Artisans: Boutique brews to cheer on summer

By Tash McGill

Hallertau Brewery knows how to make a good ale. Photo / Doug Sherring
Hallertau Brewery knows how to make a good ale. Photo / Doug Sherring

Although this summer certainly hasn't delivered in sunshine hours (so far), you can certainly cheer yourself up while drying saturated camping gear by supping on a well-crafted beer, hoping the weather will clear.

What's not clearing up anytime soon is the trend of craft beers appearing on tap, in bars and even in take-home fridge packs up and down the country. Not to mention that if we thought cider was back last year, this year the cold, crisp "grown-ups' fizzy" has taken the country by storm.

No one knows that better than the team at Old Mout Cider in Nelson. As they say, they've been making fruit better since 1947 and it shows in the awards they've won. We tasted two of the newer flavours to join the range - Boysencider and Cranberry & Cider, alongside the classic apple and pear scrumpy and were won over. Often the berry flavours can leave a slight sweet tackiness on the palate but by using well-made fruit wines to enhance the flavours, the boysenberry and cranberry don't lose their zing. Looks like kids' soda but definitely isn't - the alcohol percentage is just slightly higher than your average beer.

The colours are bright, eye-catching and the fizz can cheer up the gloom of grey skies in no time.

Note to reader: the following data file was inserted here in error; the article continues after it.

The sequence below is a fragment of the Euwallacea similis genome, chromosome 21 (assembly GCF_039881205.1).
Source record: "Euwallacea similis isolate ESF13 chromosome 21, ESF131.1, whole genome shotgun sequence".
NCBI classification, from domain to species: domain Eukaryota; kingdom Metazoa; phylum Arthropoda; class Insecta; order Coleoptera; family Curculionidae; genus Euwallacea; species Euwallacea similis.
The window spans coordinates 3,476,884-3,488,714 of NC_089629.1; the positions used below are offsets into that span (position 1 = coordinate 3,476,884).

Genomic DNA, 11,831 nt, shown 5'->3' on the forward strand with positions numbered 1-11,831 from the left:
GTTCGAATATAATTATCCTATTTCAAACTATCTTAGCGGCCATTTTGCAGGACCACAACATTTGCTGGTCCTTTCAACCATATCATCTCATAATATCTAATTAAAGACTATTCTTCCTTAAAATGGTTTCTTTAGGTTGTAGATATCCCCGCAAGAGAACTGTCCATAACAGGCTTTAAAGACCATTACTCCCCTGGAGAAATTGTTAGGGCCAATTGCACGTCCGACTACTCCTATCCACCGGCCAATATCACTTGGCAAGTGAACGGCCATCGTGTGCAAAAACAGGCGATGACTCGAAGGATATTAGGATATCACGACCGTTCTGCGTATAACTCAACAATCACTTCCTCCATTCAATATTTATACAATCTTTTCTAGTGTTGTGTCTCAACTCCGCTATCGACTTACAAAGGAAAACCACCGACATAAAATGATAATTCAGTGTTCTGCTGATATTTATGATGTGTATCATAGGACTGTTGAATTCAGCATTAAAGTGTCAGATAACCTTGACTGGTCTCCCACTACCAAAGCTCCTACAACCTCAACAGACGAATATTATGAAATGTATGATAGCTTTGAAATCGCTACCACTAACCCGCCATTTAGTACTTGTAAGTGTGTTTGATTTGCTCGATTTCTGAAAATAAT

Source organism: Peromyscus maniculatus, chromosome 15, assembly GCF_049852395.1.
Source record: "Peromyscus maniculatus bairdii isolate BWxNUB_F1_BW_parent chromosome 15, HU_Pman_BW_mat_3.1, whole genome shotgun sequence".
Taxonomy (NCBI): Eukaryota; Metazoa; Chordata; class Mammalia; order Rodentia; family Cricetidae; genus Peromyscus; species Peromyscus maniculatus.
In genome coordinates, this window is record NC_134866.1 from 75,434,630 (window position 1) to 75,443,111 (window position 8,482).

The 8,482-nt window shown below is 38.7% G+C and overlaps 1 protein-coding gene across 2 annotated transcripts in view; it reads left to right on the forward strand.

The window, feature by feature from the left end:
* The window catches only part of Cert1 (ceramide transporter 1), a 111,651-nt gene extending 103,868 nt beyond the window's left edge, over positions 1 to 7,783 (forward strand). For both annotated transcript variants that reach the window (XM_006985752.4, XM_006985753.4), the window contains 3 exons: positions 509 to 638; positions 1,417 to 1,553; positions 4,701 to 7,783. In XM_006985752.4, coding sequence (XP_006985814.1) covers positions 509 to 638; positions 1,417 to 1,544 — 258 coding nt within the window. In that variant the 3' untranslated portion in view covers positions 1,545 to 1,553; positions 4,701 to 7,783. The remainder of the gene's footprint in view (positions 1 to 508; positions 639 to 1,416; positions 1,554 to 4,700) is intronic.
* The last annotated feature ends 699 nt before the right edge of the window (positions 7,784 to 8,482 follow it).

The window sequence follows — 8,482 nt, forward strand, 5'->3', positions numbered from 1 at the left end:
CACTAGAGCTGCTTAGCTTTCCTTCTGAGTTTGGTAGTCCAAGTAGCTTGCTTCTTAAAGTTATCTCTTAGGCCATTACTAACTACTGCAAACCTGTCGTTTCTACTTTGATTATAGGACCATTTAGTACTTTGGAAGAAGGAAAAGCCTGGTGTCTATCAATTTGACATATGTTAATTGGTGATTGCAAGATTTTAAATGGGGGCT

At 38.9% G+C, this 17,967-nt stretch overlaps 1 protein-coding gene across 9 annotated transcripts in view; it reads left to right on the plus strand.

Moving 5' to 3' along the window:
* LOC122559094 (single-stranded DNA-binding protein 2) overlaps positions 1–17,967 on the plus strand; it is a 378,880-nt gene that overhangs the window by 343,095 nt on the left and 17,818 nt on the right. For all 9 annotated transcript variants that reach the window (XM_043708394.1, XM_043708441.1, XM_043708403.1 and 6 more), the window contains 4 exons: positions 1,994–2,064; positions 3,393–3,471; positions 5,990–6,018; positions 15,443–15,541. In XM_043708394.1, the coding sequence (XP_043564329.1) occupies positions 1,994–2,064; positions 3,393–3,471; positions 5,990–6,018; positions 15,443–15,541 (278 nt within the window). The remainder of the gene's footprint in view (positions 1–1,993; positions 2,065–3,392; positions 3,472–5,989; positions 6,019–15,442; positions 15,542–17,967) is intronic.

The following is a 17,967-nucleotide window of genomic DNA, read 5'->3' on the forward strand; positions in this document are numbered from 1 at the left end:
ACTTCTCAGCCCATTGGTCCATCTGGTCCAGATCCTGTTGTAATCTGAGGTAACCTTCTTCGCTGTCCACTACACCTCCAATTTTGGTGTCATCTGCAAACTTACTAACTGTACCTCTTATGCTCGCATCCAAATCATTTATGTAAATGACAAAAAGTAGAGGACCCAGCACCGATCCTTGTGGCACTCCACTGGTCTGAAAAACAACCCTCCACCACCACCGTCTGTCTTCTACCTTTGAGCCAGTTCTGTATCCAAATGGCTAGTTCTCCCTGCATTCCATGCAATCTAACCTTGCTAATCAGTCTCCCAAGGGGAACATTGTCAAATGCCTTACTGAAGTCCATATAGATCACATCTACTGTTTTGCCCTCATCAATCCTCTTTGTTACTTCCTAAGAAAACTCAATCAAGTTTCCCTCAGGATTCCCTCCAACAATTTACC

There's nothing average about Croucher Pale Ale. In fact, we stumbled across Paul Croucher before he was bottling and labelling commercially, thanks to a friend who would return from Rotorua gleefully carting his precious cargo of homebrew. The bottles were jealously guarded and shared reluctantly, with much under the breath muttering. Now, the Croucher Pale Ale is still brewed in Rotorua under Paul's watchful eye and is a craft beer you should treasure, thanks in part to the three-way Nelson hops blend that underpins big, fruity, tropical flavours and a smooth, easy-going feel on the mouth. It's bright and impressive but not so brash you wouldn't want to introduce it to your friends. Golden in colour with a lovely head, it was a New Zealand Champion Beer in 2010 and has a nice, dry finish at 5.0 per cent. It's a beer with character, not too dissimilar from the brewer, who once offered a year's supply of Croucher beer as a reward to anyone who could see to the return of his stolen laptop complete with recipe banks. No surprise, it was a reward far too hard to turn down and the laptop was soon returned.

If you're ever looking for a great daytrip, the Coatesville Riverhead Highway will take you to the Hallertau Brewbar & Restaurant, family-owned brainchild of Steve and Hayley Plowman. Operating since 2005, the Hallertau brews are aptly named from 1-4, but this summer it's all about the number 3, Hallertau Copper Tart, a 4.2 per cent red ale.

Red ales are still a bit of a unknown quantity for some, but Hallertau do it right with rich, malty chocolate and an edge of bitterness. It's deeply satisfying with enough toffee sweetness to feel really substantial. You can savour it and food match it. Worth a day trip to be enjoyed in it's natural environment off the tap, especially late in the afternoon sun and early evening.

Where to buy:

* Hallertau Copper Tart RRP $4.50 per bottle from Glengarry

* Croucher Pale Ale from Liquorland & selected New World outlets or online, RRP $80.00 (24 bottles)

* Old Mout Cider RRP $11.99 from supermarkets and liquor stockists

- NZ Herald

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